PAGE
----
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Is private healthcare worth the cost?

a stethescope on health insurance documentsTaking out your own medical insurance means you can bypass NHS waiting lists and get fast access to high-quality care if you have health problems.

Private medical insurance (PMI) also means you can choose the hospital at which you’re treated, and decide on the time of treatment and even which consultant or surgeon you deal with.

But PMI needn’t cost the earth: cover for a 25-year-old non-smoking man in Birmingham, for example could cost little more than £30 a month.

Confused.com has now launched a PMI comparison service, to help you make an informed choice and get the best deal.

Why opt for extra cover

A lot of people may think that as the NHS in Britain offers care that is largely free, there is little point in taking our further health insurance.

But PMI comes into its own in filling the gaps left by the NHS.

Richard Theo, managing director of ActiveQuote Health, a health insurance broker, says: “While the NHS does many things well, you may have to wait months before you get to see a specialist.

"Private medical insurance allows you to avoid often lengthy NHS queues and be treated in a hospital of your choice, at a time of your choice, with a specialist of your choice.”

Theo points out that not all types of treatment are available on the NHS, and that PMI may give policyholders access to a wider range of drugs, for example.

Speed up the process

He explains: “If you want quick private treatment and you don’t have private medical insurance, you may have to meet the costs yourself. This can be very expensive if long-term or specialist care is required: for example, paying for a private MRI scan can cost up to £1,000, and a hip replacement up to £10,000.

“And while the NHS will cover the cost of certain drugs, it cannot afford to pay for all of them, even if they have been proven effective. This is most important when being treated for cancer when numerous new drugs are not available on the NHS.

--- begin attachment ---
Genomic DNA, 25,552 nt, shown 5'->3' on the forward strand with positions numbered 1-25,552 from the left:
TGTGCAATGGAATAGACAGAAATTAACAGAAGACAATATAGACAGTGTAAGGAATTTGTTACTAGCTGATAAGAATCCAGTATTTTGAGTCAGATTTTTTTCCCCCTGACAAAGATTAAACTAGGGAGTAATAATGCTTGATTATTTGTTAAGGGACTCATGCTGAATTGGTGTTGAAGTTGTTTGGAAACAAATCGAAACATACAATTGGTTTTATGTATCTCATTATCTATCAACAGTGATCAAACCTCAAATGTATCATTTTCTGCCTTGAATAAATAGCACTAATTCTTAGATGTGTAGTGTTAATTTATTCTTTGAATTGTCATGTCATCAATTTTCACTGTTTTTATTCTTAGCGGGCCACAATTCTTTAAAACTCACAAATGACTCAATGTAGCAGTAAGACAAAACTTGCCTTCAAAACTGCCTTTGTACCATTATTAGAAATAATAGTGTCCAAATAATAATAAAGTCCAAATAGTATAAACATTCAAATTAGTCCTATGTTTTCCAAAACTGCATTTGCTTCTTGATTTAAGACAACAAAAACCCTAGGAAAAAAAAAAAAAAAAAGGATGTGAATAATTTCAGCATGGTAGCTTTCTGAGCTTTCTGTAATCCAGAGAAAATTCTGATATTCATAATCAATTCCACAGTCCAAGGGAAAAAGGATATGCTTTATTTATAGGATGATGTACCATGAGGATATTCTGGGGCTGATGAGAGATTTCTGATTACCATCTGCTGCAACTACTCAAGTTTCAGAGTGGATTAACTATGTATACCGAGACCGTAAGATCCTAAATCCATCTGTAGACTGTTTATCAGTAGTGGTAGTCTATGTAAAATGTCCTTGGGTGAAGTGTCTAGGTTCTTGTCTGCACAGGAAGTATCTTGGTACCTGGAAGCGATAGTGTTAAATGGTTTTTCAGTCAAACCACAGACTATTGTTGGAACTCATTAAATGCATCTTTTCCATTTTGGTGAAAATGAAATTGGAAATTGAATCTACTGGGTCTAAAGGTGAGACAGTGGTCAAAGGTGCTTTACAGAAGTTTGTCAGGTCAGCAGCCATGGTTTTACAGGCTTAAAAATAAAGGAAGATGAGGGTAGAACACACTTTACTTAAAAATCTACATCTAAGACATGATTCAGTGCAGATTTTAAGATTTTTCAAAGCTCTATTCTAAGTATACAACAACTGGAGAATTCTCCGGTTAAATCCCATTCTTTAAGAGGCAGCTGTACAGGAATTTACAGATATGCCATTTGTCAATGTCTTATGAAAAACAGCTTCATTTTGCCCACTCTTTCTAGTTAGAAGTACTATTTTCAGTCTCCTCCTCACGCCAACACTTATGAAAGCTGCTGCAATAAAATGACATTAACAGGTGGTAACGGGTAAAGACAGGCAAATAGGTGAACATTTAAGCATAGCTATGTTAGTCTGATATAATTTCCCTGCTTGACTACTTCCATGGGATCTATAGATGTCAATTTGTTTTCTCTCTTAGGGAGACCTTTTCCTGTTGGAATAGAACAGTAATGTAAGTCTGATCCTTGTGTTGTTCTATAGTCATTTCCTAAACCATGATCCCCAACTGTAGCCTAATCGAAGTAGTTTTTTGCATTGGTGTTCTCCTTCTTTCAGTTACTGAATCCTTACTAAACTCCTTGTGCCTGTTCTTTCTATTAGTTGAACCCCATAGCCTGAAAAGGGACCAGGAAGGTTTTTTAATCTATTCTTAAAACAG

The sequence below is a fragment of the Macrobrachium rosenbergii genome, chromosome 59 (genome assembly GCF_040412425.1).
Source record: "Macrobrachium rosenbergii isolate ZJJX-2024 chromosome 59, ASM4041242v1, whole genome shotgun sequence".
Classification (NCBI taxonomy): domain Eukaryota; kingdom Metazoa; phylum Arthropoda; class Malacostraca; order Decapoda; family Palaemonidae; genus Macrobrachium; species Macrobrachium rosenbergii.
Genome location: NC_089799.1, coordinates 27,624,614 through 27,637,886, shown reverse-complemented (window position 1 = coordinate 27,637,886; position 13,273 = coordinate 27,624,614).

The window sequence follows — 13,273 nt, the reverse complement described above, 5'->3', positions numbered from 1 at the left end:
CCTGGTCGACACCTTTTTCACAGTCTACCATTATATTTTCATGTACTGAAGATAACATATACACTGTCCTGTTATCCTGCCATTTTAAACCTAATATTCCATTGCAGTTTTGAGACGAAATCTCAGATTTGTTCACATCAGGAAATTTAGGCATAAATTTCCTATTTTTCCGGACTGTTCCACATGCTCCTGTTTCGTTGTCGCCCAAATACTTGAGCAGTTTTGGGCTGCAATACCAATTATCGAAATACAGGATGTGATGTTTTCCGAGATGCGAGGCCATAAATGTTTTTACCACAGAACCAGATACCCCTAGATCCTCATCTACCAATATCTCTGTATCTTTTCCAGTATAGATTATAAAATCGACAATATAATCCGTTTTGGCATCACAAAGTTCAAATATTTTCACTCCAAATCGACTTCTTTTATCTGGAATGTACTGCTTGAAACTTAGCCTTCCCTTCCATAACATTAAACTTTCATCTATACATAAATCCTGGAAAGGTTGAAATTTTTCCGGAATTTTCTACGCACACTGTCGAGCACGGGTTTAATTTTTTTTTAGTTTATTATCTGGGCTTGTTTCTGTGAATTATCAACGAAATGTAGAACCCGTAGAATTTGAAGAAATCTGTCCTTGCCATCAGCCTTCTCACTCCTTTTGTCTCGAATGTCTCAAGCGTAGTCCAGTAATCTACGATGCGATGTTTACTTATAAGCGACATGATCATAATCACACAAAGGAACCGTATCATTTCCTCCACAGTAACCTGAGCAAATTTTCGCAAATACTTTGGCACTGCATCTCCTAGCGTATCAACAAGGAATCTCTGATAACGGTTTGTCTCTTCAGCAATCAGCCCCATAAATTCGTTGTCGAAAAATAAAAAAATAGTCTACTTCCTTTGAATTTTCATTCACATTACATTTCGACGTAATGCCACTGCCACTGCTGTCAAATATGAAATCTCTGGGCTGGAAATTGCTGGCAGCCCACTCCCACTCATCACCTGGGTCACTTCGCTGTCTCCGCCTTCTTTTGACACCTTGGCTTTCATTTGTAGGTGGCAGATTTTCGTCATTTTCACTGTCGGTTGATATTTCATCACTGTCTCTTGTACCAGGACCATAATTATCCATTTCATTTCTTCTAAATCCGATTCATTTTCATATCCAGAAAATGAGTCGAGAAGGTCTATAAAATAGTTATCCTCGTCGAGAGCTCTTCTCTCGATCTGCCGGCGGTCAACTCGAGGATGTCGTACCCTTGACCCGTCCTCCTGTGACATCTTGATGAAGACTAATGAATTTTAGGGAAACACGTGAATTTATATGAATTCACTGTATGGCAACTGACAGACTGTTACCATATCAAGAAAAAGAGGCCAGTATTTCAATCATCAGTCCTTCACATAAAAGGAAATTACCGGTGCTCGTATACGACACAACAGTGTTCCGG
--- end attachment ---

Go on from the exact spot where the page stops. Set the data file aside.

“For example, the National Institute for Health and Clinical Excellence (NICE) has decided that at £21,000 per patient, breast cancer drug Avastin is too expensive for use on the NHS. With private medical insurance, you can be covered for use of Avastin.”

What are the costs?

Like most types of insurance relating to health, PMI is more expensive the older you are – as you’re more likely to suffer medical problems as you grow older – and will also cost more if you smoke, for example, or have a profession that could expose you to more health risks, for example if you are a construction worker.

ActiveQuote Health says monthly premiums for male non-smokers, with no policy excess, would be around £31 for a 25-year-old, £41 for a 35-year-old, £49 for a 45-year-old and £65 for a 55-year-old.

The greater the extent of cover you want, the more expensive your policy will be. For example, the more comprehensive policies will include cover such as outpatient cover, as well as MRI and CT scans and possibly also dental insurance.

How do you make a claim?

If you want to arrange treatment on a PMI policy, simply tell your GP you have a private policy. If your doctor needs to refer you to a specialist or hospital, he or she will be able to arrange your visit more quickly and to a leading specialist or consultant.

After that, you should inform your insurer that you want to make a claim: it will then confirm your cover, as well as any excess you will need to pay, and give you the go-ahead.

The specialist will then be paid directly by your policy provider.




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Chris Torney

Chris Torney

Chris is personal finance editor at the Daily Express. He's been a journalist for more than 10 years and contributes to a wide range of finance and business titles.Read more from Chris




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